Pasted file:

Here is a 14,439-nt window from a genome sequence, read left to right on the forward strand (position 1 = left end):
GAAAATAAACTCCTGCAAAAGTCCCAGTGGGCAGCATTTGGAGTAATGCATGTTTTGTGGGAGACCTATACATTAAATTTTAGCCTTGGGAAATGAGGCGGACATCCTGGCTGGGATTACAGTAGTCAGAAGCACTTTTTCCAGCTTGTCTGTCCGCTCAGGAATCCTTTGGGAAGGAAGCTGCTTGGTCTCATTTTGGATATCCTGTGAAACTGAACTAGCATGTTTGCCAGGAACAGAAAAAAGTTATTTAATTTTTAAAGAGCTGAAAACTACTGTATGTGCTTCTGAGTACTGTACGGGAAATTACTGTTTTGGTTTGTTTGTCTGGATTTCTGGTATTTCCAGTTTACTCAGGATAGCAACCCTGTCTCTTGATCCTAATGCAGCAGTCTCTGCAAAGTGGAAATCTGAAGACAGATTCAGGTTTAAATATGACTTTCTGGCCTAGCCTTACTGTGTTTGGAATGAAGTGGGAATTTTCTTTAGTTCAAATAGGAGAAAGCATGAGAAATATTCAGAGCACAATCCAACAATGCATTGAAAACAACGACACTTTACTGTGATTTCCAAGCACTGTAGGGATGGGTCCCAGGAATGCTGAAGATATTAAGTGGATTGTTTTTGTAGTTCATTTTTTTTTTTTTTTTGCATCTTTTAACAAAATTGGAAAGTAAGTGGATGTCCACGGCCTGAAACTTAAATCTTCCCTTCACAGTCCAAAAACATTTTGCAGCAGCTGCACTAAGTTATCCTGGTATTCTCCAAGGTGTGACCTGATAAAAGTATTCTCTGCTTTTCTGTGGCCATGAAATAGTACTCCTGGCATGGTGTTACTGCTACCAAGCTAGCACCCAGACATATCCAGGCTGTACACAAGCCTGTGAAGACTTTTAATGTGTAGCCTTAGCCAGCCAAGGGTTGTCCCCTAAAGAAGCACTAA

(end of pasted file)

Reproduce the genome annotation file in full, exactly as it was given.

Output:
Here is a 14,439-nt window from a genome sequence, read left to right on the forward strand (position 1 = left end):
GAAAATAAACTCCTGCAAAAGTCCCAGTGGGCAGCATTTGGAGTAATGCATGTTTTGTGGGAGACCTATACATTAAATTTTAGCCTTGGGAAATGAGGCGGACATCCTGGCTGGGATTACAGTAGTCAGAAGCACTTTTTCCAGCTTGTCTGTCCGCTCAGGAATCCTTTGGGAAGGAAGCTGCTTGGTCTCATTTTGGATATCCTGTGAAACTGAACTAGCATGTTTGCCAGGAACAGAAAAAAGTTATTTAATTTTTAAAGAGCTGAAAACTACTGTATGTGCTTCTGAGTACTGTACGGGAAATTACTGTTTTGGTTTGTTTGTCTGGATTTCTGGTATTTCCAGTTTACTCAGGATAGCAACCCTGTCTCTTGATCCTAATGCAGCAGTCTCTGCAAAGTGGAAATCTGAAGACAGATTCAGGTTTAAATATGACTTTCTGGCCTAGCCTTACTGTGTTTGGAATGAAGTGGGAATTTTCTTTAGTTCAAATAGGAGAAAGCATGAGAAATATTCAGAGCACAATCCAACAATGCATTGAAAACAACGACACTTTACTGTGATTTCCAAGCACTGTAGGGATGGGTCCCAGGAATGCTGAAGATATTAAGTGGATTGTTTTTGTAGTTCATTTTTTTTTTTTTTTTGCATCTTTTAACAAAATTGGAAAGTAAGTGGATGTCCACGGCCTGAAACTTAAATCTTCCCTTCACAGTCCAAAAACATTTTGCAGCAGCTGCACTAAGTTATCCTGGTATTCTCCAAGGTGTGACCTGATAAAAGTATTCTCTGCTTTTCTGTGGCCATGAAATAGTACTCCTGGCATGGTGTTACTGCTACCAAGCTAGCACCCAGACATATCCAGGCTGTACACAAGCCTGTGAAGACTTTTAATGTGTAGCCTTAGCCAGCCAAGGGTTGTCCCCTAAAGAAGCACTAA